The effect of damp can be considerable, not only can it impact a property it can affect the health of the people who live in them. The longer that damp affects a home, the more widespread the issues can become and the more you’ll notice the damage that it causes. For example, when damp affects walls, it reduces their ability to insulate, resulting in a much colder home environment. You use more energy (and spend more money!) heating your home and it often has very little effect.
Damp can spread to woodwork and plaster, causing damage to both; in plasterwork, you might notice crumbling or cracking. Affected walls can develop structural issues and begin to deteriorate. Other nearby structures such as floors and timber beams can absorb the moisture, which can lead to timber decay and/or infestation.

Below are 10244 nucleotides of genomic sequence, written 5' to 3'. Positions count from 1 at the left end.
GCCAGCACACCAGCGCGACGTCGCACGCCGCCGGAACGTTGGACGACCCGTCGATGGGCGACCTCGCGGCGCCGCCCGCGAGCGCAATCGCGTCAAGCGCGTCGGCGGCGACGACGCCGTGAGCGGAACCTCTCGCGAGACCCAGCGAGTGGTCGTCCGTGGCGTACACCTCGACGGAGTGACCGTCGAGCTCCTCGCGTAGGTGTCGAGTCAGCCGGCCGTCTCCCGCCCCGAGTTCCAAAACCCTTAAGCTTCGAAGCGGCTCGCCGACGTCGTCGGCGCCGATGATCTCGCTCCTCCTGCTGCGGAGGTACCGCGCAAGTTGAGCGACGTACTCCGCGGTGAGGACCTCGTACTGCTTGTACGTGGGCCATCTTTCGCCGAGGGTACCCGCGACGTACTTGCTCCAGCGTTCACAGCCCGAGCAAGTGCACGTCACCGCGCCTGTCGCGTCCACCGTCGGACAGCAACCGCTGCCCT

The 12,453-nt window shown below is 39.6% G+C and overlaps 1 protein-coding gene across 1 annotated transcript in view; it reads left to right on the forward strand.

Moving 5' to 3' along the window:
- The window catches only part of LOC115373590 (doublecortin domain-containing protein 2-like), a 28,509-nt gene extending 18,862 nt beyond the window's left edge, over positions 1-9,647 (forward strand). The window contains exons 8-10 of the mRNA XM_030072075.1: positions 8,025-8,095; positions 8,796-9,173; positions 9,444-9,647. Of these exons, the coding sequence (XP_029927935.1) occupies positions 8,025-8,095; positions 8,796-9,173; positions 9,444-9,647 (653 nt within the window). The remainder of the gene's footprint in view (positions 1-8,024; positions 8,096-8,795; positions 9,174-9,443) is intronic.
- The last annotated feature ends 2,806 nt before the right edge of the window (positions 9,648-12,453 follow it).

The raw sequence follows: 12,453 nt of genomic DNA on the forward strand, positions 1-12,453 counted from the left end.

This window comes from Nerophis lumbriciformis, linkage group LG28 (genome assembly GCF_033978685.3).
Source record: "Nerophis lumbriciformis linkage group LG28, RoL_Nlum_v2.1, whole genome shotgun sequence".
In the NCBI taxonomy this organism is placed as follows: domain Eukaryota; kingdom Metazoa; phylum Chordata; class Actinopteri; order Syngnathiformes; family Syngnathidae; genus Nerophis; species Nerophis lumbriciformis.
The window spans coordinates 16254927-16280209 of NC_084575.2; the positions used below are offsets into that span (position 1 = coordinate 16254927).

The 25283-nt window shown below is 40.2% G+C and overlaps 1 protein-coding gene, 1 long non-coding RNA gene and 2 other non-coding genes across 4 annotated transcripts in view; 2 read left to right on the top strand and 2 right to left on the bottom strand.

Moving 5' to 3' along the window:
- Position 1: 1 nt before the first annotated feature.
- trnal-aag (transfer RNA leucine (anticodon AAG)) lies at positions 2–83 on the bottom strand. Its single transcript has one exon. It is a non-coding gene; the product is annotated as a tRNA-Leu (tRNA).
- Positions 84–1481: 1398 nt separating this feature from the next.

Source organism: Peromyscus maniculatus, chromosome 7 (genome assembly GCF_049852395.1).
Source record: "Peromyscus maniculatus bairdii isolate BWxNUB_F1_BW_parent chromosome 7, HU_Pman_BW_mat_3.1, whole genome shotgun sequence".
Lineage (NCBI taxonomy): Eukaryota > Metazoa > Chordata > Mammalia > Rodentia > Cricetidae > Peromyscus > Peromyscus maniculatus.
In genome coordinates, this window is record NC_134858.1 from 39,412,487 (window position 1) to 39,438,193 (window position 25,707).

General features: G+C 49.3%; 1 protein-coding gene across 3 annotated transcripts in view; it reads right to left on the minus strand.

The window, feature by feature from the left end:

Damp creates the perfect environment for mould to thrive in your home, it is common where homes suffer from condensation. The spores which cause the growth of mould need damp conditions in order to proliferate; you might notice black, orange or green mould developing on walls, ceilings or even in cupboards which are areas in which this problem can be found. Mould, particularly black mould, can be a risk to your health. For example, it can aggravate an existing asthma condition, particularly in children, adolescents or vulnerable adults. It also lowers the immune system of people of all ages, increasing your likelihood of developing other illnesses.